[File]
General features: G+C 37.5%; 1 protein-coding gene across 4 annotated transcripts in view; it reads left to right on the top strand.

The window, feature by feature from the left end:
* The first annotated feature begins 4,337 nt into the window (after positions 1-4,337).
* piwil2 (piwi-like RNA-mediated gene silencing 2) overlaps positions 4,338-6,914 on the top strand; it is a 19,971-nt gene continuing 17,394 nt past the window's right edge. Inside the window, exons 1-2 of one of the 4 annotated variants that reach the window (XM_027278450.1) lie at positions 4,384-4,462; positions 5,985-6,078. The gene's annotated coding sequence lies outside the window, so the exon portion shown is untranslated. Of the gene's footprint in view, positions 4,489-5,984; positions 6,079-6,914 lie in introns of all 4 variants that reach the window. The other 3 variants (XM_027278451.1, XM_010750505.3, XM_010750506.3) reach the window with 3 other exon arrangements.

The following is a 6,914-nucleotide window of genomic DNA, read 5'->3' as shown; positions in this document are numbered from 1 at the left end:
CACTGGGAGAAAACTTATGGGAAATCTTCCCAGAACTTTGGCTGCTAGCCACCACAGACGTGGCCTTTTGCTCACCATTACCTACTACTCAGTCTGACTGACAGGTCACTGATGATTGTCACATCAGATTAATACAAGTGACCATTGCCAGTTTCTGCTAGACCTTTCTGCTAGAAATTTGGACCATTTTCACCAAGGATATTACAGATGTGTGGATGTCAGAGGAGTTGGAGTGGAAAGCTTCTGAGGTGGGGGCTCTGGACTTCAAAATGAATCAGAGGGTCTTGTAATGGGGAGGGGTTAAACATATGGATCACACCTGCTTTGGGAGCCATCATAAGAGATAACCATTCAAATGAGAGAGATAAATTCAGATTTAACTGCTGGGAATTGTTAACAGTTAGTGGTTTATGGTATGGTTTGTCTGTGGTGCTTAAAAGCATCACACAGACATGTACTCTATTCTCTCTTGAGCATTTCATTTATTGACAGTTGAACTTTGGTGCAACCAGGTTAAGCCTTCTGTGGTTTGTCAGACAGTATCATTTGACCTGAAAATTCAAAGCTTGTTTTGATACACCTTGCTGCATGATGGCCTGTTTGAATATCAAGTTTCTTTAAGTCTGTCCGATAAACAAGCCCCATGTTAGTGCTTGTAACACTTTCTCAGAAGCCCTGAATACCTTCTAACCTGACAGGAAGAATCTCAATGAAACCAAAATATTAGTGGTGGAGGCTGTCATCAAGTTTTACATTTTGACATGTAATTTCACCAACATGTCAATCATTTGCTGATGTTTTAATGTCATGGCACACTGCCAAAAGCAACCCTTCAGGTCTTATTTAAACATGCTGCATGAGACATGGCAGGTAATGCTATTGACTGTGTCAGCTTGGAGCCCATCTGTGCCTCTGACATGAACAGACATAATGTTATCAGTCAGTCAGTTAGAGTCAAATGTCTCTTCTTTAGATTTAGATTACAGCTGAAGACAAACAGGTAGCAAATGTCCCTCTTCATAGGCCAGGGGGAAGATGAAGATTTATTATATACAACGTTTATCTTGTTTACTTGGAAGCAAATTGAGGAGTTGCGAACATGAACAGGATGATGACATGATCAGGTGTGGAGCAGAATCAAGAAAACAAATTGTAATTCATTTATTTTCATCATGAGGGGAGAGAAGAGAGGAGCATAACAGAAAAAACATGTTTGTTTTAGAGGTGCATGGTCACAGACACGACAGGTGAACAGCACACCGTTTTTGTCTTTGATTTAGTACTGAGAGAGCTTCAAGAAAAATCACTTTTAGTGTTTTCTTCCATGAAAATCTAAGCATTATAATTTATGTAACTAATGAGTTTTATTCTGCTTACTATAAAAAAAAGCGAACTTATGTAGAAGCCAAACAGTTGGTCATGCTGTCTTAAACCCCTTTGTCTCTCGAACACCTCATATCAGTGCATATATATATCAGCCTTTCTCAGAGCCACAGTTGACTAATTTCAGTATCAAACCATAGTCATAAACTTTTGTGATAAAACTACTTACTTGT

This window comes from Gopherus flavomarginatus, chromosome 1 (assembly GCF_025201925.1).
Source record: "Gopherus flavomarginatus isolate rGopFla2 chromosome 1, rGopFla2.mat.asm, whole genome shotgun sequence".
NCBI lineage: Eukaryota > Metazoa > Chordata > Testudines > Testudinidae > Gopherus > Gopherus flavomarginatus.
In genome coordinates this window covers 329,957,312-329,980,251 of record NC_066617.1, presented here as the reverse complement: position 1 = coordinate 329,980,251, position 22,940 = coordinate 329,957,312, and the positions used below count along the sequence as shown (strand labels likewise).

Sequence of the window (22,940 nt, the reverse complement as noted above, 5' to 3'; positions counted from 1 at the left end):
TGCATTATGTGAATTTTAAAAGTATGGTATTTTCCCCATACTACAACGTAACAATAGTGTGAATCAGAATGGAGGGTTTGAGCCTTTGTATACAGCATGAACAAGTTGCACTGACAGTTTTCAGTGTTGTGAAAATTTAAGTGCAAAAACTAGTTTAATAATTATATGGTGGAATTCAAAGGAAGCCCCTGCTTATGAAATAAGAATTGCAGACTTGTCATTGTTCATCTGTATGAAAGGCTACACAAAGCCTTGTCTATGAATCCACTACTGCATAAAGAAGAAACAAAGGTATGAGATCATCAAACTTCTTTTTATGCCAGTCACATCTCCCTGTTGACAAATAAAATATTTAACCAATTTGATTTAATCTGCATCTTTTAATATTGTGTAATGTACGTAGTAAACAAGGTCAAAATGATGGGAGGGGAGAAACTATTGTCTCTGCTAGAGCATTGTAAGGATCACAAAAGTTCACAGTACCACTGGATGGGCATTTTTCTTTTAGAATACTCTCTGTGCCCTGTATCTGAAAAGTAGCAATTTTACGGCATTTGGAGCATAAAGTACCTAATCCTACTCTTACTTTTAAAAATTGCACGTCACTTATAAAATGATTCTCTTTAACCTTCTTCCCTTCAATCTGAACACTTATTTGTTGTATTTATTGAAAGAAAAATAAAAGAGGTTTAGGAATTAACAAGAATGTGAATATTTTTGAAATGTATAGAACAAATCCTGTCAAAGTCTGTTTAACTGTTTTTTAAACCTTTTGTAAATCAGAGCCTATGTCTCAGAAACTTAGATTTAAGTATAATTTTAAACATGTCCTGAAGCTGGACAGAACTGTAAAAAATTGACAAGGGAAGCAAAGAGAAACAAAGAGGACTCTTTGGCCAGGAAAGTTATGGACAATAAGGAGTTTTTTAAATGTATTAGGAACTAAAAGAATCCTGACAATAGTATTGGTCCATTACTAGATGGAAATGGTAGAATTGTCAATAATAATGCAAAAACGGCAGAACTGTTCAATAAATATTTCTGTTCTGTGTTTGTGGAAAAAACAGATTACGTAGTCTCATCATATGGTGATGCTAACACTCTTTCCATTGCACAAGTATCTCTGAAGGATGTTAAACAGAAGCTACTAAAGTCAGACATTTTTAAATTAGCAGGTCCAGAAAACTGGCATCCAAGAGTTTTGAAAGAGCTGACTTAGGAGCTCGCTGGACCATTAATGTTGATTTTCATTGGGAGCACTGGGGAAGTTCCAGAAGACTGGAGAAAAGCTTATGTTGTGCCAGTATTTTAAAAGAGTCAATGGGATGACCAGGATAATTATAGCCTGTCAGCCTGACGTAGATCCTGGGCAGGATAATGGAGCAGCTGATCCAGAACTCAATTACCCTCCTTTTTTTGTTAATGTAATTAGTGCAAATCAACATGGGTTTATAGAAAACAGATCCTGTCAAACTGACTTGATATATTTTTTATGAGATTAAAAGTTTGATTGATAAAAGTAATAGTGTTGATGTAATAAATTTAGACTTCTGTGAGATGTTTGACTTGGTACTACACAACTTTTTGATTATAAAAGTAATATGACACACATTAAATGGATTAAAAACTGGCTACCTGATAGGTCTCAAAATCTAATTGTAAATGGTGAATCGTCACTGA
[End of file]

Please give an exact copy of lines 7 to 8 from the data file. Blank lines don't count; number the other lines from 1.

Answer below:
This window comes from Gopherus flavomarginatus, chromosome 1 (assembly GCF_025201925.1).
Source record: "Gopherus flavomarginatus isolate rGopFla2 chromosome 1, rGopFla2.mat.asm, whole genome shotgun sequence".